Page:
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Title: Mycroarray analyses reveal that plant mutagenesis may induce more transcriptomic changes than transgene insertion      
keywords:
Transcriptome or Gene expression
ID:
PRJNA113319
description:
Controversy regarding genetically modified (GM) plants and their potential impact on human health contrasts with the tacit acceptance of other plants that were also modified, but not considered as GM products (e.g., varieties raised through conventional breeding such as mutagenesis). What is beyond the phenotype of these improved plants? Should mutagenized plants be treated differently from transgenics? We have evaluated the extent of transcriptome modification occurring during rice improvement through transgenesis versus mutation breeding. We used oligonucleotide microarrays to analyze gene expression in four different pools of four types of rice plants and respective controls: (i) a gamma-irradiated stable mutant, (ii) the M1 generation of a 100-Gy gamma-irradiated plant, (iii) a stable transgenic plant obtained for production of an anticancer antibody, and (iv) the T1 generation of a transgenic plant produced aiming for abiotic stress improvement, and all of the unmodified original genotypes as controls. We found that the improvement of a plant variety through the acquisition of a new desired trait, using either mutagenesis or transgenesis, may cause stress and thus lead to an altered expression of untargeted genes. In all of the cases studied, the observed alteration was more extensive in mutagenized than in transgenic plants. We propose that the safety assessment of improved plant varieties should be carried out on a case-by-case basis and not simply restricted to foods obtained through genetic engineering. Overall design: Plant Materials Two genetically stable Oryza sativa L. ssp. japonica lines: a gamma-irradiated ricemutant(cv. EstrelaA)and a well characterized transgenic rice line (cv. Bengal) were used as well as controls. The stable mutant was obtained in 1988 by gamma-irradiation, had already gone over 10 generations of self-pollination, and had a mature average height about 45 cm lower than the wild type. The stable transgenic line, which was already in the third generation of self-pollination after transformation, expresses a ScFV antibody (ScFvT84.66) against carcinoembryonic antigen, a well characterized tumor-associated marker antigen. We have also used two genetically unstable rice lines: the M1 generation of a 100-Gy gamma-irradiated line (98% survival after mutagenesis) and the T1 generation of an Agrobacterium-transformed transgenic line (both cv. Nipponbare) containing one copy of the BCBF1 gene driven by the AtRD29A promoter from Arabidopsis and one copy of the hpt II gene. We used seeds from the same self-pollinated panicle for control and irradiation/transgenesis. The unstable mutant line chosen for this experiment was the one showing a phenotype more similar to that of the nonirradiated control. In the case of the transgenic lines, stability was based on the stable inheritance of the introduced transgenes in the homozygous progeny. Regarding the mutagenized plants we have defined as genetically stable plants those that, after mutagenesis, had already gone through several cycles of self-pollination while maintaining the desirable traits. RNA Extraction and Microarrays Two pools of six whole seedlings were prepared for each condition under test, and RNA was isolated with the RNeasy Plant Mini Kit (Qiagen) following the manufacturer’s instructions. Total RNA was kept at -80°C and sent to the Affymetrix core facility (Instituto Gulbenkian de Ciência, Oeiras, Portugal), where quality-control analysis was carried out before cDNA synthesis from themRNA[with appropriate oligo(dT) primers], labeling (through synthesis of cRNA with incorporation of biotinylated ribonucleotide analogs), and hybridization to the GeneChip Rice Genome Array (Affymetrix). This array contains probes to query 51,279 transcripts representing two rice subspecies (48,564 japonica transcripts and 1,260 transcripts of indica subspecies). Data Analysis Microarrays data analysis was performed with Partek Genomics Suite software. Affymetrix CEL files were imported by using the Robust Multichip Average method, which involves four steps: background correction of the perfect match values, quintile normalization across all of the chips in the experiment, Log2 transformation, and median polish summarization. The logged data were used for hierarchical cluster analysis and statistical analysis. Hierarchical cluster analysis was performed by using Pearson’s dissimilarity product moment correlation coefficient and Ward’s algorithm. For the identification of differentially expressed genes we used ANOVA and a false discovery rate with a 0.05 threshold.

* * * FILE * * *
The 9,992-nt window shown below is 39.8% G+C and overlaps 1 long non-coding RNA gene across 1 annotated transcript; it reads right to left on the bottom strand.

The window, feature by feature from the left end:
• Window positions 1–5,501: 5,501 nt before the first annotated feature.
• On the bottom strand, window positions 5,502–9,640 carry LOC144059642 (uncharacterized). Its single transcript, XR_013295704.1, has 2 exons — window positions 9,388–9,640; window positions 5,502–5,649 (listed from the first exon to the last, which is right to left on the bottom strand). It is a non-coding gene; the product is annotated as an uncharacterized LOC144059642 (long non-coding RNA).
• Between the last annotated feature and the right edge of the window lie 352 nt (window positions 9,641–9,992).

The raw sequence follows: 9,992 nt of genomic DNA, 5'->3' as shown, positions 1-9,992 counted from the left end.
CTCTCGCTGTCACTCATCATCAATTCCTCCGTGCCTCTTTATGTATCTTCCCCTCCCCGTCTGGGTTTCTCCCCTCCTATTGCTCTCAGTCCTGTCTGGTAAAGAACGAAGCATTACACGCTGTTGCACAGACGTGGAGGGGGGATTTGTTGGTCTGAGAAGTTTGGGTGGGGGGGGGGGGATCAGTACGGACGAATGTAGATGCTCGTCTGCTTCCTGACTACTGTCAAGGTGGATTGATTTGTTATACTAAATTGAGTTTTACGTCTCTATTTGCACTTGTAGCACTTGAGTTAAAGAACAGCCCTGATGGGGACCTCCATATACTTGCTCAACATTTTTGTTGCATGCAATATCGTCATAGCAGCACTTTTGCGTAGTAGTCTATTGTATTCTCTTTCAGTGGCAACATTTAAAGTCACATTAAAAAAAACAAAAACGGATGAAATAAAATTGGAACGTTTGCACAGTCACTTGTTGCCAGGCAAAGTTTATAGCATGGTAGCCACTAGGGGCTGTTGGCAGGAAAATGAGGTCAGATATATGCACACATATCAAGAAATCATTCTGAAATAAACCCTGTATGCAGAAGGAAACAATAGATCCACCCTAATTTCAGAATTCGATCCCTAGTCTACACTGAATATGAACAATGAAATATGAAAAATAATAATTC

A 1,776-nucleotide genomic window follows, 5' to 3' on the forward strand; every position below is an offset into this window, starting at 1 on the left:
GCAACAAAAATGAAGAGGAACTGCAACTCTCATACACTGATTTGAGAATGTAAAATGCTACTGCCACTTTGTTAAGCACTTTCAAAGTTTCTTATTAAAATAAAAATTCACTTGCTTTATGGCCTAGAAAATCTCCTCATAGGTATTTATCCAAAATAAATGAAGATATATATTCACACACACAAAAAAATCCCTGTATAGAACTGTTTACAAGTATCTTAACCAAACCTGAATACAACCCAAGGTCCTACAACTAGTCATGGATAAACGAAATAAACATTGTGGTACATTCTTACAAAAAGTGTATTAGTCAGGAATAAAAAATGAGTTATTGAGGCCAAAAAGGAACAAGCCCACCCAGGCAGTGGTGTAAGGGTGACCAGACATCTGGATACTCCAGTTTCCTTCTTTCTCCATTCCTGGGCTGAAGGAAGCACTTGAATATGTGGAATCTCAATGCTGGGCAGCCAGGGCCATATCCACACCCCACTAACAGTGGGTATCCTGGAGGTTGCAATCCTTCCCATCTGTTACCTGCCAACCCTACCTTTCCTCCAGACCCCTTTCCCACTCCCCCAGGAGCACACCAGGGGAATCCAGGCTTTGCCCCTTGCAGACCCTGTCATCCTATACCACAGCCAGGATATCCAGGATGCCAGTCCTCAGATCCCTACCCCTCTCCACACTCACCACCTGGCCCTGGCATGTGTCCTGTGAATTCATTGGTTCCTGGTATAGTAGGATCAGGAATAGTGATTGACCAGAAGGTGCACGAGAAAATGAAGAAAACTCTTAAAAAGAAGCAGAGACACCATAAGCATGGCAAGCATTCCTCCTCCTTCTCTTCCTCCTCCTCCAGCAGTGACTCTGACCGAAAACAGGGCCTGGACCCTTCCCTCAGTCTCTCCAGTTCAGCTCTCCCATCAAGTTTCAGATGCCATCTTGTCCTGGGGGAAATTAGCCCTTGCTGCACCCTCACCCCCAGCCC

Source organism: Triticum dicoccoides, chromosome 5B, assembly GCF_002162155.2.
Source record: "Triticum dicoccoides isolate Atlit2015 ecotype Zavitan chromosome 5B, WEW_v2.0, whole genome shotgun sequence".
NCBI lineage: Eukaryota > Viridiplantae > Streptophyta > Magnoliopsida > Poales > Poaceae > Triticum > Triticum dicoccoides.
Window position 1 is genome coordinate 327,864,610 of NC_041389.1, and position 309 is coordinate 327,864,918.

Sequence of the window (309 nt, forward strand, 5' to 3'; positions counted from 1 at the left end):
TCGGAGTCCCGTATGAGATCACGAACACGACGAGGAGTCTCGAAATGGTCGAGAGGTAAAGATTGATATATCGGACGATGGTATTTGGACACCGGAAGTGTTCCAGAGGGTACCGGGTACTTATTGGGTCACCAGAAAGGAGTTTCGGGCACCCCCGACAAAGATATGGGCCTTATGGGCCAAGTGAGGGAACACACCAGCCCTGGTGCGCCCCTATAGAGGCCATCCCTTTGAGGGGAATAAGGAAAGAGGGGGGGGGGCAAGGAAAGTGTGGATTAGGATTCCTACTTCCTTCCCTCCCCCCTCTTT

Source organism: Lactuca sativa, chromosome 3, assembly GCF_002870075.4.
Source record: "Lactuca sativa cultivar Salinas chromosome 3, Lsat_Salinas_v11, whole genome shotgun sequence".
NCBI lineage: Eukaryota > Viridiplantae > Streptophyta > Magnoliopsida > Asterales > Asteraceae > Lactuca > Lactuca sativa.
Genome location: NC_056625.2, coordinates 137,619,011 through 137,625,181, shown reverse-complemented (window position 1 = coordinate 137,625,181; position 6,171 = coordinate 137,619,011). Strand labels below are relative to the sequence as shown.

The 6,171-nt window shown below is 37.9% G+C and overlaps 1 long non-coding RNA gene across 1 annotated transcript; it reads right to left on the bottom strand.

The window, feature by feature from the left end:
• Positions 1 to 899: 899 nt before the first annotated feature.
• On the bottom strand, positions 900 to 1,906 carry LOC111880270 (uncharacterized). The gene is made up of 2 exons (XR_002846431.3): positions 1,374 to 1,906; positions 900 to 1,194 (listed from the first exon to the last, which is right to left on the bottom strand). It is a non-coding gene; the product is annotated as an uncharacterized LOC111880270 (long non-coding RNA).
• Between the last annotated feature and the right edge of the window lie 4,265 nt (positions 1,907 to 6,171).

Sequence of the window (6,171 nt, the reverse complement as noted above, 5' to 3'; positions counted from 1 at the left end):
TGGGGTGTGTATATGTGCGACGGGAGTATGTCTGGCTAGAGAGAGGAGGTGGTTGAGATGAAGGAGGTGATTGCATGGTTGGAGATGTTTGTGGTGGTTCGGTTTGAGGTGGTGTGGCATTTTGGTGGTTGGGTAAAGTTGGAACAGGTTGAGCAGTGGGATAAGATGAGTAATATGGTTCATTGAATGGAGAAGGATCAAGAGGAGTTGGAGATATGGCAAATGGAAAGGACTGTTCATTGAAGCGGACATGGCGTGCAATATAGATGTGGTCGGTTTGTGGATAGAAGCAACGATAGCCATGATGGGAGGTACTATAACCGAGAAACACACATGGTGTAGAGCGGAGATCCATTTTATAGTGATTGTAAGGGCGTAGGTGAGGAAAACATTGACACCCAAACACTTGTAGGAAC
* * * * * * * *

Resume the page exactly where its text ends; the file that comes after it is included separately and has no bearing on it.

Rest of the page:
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landingpage: http://www.ncbi.nlm.nih.gov/bioproject/PRJNA113319
authentication:
none
authorization:
none
ID:
pmid:18303117
name:
Oryza sativa
ncbiID:
ncbitax:4530
abbreviation:
NCBI
homePage: http://www.ncbi.nlm.nih.gov
ID:
SCR:006472
name:
National Center for Biotechnology Information
homePage: http://www.ncbi.nlm.nih.gov/bioproject
ID:
SCR:004801
name:
NCBI BioProject